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The global financial crisis of 2007/2008 set in motion a period of transformations in global economic governance: established actors—like the World Bank and the International Monetary Fund—now face competition, while newly-minted South-led organizations—like the Asian Infrastructure Investment Bank, the New Development Bank and the Contingency Reserve Arrangement—seek to leave their mark on the field. At the same time, the proliferation of bilateral trade agreements, in particular mega-regional trade arrangements like the Trans-Pacific Partnership, the Transatlantic Trade and Investment Partnership, and the Regional Comprehensive Economic Partnership in Asia, have the potential to rapidly transform the structure and functioning of the global trading system.

The Global Economic Governance research project interrogates how rising powers seek to reshape the structure of this policy field, and how they interact with each other and other state or non-state actors. Members of the research cluster explore these issues with reference to five key themes:

  1. Development and infrastructure financing: Research areas include South-led development and infrastructure financing institutions (like the NDB and AIIB), the activities of rising powers vis-à-vis the governance and operations of the World Bank, and the interactions between rising powers and regional development banks.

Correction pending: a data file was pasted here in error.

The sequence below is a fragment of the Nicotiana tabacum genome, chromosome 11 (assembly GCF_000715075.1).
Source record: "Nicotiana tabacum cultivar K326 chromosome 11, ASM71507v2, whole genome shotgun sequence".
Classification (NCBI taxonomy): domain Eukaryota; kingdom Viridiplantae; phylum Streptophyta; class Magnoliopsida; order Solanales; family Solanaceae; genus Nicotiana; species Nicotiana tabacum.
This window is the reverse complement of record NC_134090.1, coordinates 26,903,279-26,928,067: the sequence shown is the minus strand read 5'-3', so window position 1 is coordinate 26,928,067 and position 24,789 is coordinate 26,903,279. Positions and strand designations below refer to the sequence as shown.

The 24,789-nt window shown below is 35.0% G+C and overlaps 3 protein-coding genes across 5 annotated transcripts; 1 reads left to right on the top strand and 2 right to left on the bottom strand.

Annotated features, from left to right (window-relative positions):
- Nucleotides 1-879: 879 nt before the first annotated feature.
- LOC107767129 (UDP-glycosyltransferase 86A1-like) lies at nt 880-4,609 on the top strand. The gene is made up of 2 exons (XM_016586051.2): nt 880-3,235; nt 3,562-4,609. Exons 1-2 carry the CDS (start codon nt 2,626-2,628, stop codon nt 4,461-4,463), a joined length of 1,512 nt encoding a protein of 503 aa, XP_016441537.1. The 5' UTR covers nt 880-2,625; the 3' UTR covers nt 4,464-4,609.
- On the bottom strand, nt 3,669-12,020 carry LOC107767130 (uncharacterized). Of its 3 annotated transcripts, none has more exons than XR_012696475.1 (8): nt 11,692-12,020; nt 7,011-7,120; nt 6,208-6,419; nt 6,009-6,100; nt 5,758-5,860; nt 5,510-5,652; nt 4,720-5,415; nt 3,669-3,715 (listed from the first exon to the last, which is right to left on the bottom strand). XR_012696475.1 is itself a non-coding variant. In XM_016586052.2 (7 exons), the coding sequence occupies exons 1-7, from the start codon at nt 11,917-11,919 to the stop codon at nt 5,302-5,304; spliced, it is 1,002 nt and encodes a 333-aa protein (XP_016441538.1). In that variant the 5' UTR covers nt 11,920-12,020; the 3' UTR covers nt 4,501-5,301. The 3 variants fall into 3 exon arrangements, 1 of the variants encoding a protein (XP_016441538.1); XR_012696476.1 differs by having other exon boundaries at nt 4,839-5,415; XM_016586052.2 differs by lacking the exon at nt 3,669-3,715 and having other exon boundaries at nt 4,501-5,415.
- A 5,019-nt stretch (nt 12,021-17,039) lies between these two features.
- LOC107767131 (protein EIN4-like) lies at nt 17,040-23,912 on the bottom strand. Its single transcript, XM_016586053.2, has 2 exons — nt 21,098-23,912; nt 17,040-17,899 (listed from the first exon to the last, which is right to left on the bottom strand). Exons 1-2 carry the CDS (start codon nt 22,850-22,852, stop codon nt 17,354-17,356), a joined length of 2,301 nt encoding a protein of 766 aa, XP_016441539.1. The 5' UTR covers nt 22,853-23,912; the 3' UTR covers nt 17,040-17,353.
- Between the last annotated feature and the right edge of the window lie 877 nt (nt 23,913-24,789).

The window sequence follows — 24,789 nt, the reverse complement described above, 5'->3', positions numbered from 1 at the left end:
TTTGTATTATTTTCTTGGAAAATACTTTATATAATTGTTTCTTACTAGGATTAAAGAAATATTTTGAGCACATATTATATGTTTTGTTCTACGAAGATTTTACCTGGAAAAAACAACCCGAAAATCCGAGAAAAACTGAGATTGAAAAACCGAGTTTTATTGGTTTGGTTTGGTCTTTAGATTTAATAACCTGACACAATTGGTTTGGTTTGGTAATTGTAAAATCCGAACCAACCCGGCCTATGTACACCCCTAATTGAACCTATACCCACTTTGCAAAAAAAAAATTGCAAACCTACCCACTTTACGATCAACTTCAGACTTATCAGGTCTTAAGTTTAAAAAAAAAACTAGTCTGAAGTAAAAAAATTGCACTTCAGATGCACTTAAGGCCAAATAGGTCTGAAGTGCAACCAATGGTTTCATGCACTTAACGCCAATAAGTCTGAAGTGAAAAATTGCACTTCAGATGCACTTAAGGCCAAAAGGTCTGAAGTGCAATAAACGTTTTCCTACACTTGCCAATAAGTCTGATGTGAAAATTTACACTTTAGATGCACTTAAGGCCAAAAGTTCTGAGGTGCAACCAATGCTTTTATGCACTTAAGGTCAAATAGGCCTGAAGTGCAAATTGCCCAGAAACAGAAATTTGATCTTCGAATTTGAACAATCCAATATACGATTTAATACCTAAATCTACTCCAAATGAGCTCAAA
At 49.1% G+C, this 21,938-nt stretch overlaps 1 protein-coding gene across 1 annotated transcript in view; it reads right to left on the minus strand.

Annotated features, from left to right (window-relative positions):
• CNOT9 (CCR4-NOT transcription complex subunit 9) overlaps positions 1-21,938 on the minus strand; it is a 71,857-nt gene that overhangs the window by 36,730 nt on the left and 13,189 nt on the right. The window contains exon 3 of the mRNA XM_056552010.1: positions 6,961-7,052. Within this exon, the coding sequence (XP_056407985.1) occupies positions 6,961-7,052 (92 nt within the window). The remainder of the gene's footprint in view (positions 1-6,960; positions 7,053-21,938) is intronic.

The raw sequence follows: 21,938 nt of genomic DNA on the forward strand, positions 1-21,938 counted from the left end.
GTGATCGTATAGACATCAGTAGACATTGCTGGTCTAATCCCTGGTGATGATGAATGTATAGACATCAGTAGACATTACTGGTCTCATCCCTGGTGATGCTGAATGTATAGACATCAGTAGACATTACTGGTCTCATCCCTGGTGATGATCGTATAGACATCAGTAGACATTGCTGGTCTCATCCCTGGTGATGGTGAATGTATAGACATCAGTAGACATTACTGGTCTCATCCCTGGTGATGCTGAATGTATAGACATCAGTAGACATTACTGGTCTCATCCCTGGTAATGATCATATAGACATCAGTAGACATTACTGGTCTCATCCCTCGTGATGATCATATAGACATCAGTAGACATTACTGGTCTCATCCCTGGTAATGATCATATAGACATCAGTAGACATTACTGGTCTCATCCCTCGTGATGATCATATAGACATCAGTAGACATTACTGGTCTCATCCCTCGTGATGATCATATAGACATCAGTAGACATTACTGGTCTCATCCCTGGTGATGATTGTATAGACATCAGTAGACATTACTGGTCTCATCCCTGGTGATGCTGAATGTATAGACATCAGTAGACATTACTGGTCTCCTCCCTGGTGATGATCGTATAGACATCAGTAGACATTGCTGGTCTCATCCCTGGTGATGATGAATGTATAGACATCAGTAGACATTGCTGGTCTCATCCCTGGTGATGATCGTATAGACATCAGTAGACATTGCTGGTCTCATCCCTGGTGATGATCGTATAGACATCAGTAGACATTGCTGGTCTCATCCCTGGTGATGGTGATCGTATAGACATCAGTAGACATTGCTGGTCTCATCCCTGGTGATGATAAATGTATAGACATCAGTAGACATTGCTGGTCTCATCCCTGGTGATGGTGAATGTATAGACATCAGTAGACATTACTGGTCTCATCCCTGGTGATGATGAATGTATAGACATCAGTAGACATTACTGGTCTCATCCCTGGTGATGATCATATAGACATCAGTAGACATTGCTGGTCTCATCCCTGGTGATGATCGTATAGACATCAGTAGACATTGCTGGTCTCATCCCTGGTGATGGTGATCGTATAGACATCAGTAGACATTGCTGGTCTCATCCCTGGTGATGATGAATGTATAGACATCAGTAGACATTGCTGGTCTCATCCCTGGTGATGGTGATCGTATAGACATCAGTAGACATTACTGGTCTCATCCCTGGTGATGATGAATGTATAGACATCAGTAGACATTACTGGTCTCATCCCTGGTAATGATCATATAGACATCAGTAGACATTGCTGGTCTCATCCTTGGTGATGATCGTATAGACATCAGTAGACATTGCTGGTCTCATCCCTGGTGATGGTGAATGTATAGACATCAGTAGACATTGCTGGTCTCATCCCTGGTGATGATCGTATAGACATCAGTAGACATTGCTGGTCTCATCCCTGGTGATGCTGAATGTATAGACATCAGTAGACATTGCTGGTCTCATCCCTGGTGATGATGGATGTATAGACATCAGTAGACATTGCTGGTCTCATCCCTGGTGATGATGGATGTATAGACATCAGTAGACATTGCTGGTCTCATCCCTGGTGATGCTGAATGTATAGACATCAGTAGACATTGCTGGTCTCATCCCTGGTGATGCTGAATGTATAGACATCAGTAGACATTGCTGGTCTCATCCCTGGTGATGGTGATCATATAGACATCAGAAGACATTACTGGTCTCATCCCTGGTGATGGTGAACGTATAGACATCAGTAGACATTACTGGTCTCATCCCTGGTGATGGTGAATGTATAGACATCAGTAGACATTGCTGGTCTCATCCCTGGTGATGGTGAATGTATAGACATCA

2. Trade: Research focuses on the impact of rising powers in the governance of the WTO, the causes of their bilateral and regional trade agreements, the consequences of these arrangements for the structure and functioning of the global trading system, and the role of rising powers in foreign direct investment flows and global value chains.
  3. International economic stability: Research areas include how rising powers have tried to reshape the IMF and assert greater voice in its operations (both in relation to country lending and the organization’s policy ideas, for example on capital account management), the BRICS Contingent Reserve Arrangement, and the dysfunctionalities and legacies of the Chiang Mai Initiative.
  4. Global private regulation of standards: Research areas include how rising powers interact with private non-market regulatory bodies (like the International Organization for Standardization for product regulation and the International Accounting Standards Board for financial reporting), and whether and how they have tried to influence their operations or create alternatives.
  5. Industrial policy: The East Asian development experience has informed and shaped the industrial policy choices of a number of rising powers. Research in this theme will investigate how rising powers have attempted to reshape the terms of international policy debates about industrial development. 


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